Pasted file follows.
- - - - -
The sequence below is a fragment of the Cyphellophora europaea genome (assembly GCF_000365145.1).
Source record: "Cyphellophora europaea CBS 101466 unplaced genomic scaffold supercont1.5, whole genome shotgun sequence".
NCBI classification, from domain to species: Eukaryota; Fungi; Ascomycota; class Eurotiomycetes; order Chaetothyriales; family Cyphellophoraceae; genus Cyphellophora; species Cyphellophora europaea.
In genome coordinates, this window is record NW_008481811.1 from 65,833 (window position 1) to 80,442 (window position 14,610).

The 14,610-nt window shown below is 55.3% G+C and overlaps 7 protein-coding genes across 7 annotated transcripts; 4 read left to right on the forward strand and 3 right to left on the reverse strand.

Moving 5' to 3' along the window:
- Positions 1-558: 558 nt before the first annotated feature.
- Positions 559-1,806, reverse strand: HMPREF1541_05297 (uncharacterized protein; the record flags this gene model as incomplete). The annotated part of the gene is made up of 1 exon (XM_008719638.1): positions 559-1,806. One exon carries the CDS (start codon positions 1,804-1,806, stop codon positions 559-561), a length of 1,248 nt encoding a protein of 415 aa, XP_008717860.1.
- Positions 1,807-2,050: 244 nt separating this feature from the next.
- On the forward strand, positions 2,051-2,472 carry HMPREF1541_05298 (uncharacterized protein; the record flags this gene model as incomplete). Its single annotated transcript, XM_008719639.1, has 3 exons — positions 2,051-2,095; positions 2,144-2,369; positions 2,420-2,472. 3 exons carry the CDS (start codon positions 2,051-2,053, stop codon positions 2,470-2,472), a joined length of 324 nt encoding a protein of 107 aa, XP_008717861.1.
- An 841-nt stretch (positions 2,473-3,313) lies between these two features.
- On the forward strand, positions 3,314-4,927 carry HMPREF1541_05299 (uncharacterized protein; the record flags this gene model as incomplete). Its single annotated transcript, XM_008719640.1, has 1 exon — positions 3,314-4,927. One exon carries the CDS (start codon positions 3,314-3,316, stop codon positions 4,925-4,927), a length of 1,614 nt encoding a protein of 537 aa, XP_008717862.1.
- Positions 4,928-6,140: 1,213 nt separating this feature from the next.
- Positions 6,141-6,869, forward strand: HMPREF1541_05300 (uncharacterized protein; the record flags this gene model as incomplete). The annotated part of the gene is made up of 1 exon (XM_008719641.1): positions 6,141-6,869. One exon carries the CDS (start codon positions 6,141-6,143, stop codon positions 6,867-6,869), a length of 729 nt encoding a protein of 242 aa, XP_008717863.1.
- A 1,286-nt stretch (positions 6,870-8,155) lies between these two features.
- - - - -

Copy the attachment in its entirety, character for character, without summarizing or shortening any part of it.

The sequence below is a fragment of the Cyphellophora europaea genome (assembly GCF_000365145.1).
Source record: "Cyphellophora europaea CBS 101466 unplaced genomic scaffold supercont1.5, whole genome shotgun sequence".
NCBI classification, from domain to species: Eukaryota; Fungi; Ascomycota; class Eurotiomycetes; order Chaetothyriales; family Cyphellophoraceae; genus Cyphellophora; species Cyphellophora europaea.
In genome coordinates, this window is record NW_008481811.1 from 65,833 (window position 1) to 80,442 (window position 14,610).

The 14,610-nt window shown below is 55.3% G+C and overlaps 7 protein-coding genes across 7 annotated transcripts; 4 read left to right on the forward strand and 3 right to left on the reverse strand.

Moving 5' to 3' along the window:
- Positions 1-558: 558 nt before the first annotated feature.
- Positions 559-1,806, reverse strand: HMPREF1541_05297 (uncharacterized protein; the record flags this gene model as incomplete). The annotated part of the gene is made up of 1 exon (XM_008719638.1): positions 559-1,806. One exon carries the CDS (start codon positions 1,804-1,806, stop codon positions 559-561), a length of 1,248 nt encoding a protein of 415 aa, XP_008717860.1.
- Positions 1,807-2,050: 244 nt separating this feature from the next.
- On the forward strand, positions 2,051-2,472 carry HMPREF1541_05298 (uncharacterized protein; the record flags this gene model as incomplete). Its single annotated transcript, XM_008719639.1, has 3 exons — positions 2,051-2,095; positions 2,144-2,369; positions 2,420-2,472. 3 exons carry the CDS (start codon positions 2,051-2,053, stop codon positions 2,470-2,472), a joined length of 324 nt encoding a protein of 107 aa, XP_008717861.1.
- An 841-nt stretch (positions 2,473-3,313) lies between these two features.
- On the forward strand, positions 3,314-4,927 carry HMPREF1541_05299 (uncharacterized protein; the record flags this gene model as incomplete). Its single annotated transcript, XM_008719640.1, has 1 exon — positions 3,314-4,927. One exon carries the CDS (start codon positions 3,314-3,316, stop codon positions 4,925-4,927), a length of 1,614 nt encoding a protein of 537 aa, XP_008717862.1.
- Positions 4,928-6,140: 1,213 nt separating this feature from the next.
- Positions 6,141-6,869, forward strand: HMPREF1541_05300 (uncharacterized protein; the record flags this gene model as incomplete). The annotated part of the gene is made up of 1 exon (XM_008719641.1): positions 6,141-6,869. One exon carries the CDS (start codon positions 6,141-6,143, stop codon positions 6,867-6,869), a length of 729 nt encoding a protein of 242 aa, XP_008717863.1.
- A 1,286-nt stretch (positions 6,870-8,155) lies between these two features.